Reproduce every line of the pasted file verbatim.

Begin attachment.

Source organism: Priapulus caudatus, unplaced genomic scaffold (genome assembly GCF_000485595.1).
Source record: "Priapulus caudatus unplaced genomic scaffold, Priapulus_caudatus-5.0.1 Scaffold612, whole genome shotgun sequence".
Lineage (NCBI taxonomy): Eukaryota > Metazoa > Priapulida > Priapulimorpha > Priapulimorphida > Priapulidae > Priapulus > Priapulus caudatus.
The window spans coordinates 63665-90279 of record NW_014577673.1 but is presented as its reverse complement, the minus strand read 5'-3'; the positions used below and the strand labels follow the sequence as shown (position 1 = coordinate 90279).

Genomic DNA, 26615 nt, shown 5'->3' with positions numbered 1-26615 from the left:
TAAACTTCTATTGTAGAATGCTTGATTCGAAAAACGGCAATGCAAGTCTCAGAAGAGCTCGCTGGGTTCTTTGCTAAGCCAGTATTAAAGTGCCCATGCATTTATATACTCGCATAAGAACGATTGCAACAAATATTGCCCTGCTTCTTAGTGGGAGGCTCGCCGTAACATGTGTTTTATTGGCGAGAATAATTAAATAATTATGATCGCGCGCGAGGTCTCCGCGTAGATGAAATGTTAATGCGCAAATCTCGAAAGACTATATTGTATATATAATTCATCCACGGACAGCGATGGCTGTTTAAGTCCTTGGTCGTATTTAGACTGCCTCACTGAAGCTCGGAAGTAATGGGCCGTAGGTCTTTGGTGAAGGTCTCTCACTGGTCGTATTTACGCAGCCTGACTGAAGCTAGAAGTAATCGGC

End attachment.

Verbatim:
Source organism: Priapulus caudatus, unplaced genomic scaffold (genome assembly GCF_000485595.1).
Source record: "Priapulus caudatus unplaced genomic scaffold, Priapulus_caudatus-5.0.1 Scaffold612, whole genome shotgun sequence".
Lineage (NCBI taxonomy): Eukaryota > Metazoa > Priapulida > Priapulimorpha > Priapulimorphida > Priapulidae > Priapulus > Priapulus caudatus.
The window spans coordinates 63665-90279 of record NW_014577673.1 but is presented as its reverse complement, the minus strand read 5'-3'; the positions used below and the strand labels follow the sequence as shown (position 1 = coordinate 90279).

Genomic DNA, 26615 nt, shown 5'->3' with positions numbered 1-26615 from the left:
TAAACTTCTATTGTAGAATGCTTGATTCGAAAAACGGCAATGCAAGTCTCAGAAGAGCTCGCTGGGTTCTTTGCTAAGCCAGTATTAAAGTGCCCATGCATTTATATACTCGCATAAGAACGATTGCAACAAATATTGCCCTGCTTCTTAGTGGGAGGCTCGCCGTAACATGTGTTTTATTGGCGAGAATAATTAAATAATTATGATCGCGCGCGAGGTCTCCGCGTAGATGAAATGTTAATGCGCAAATCTCGAAAGACTATATTGTATATATAATTCATCCACGGACAGCGATGGCTGTTTAAGTCCTTGGTCGTATTTAGACTGCCTCACTGAAGCTCGGAAGTAATGGGCCGTAGGTCTTTGGTGAAGGTCTCTCACTGGTCGTATTTACGCAGCCTGACTGAAGCTAGAAGTAATCGGC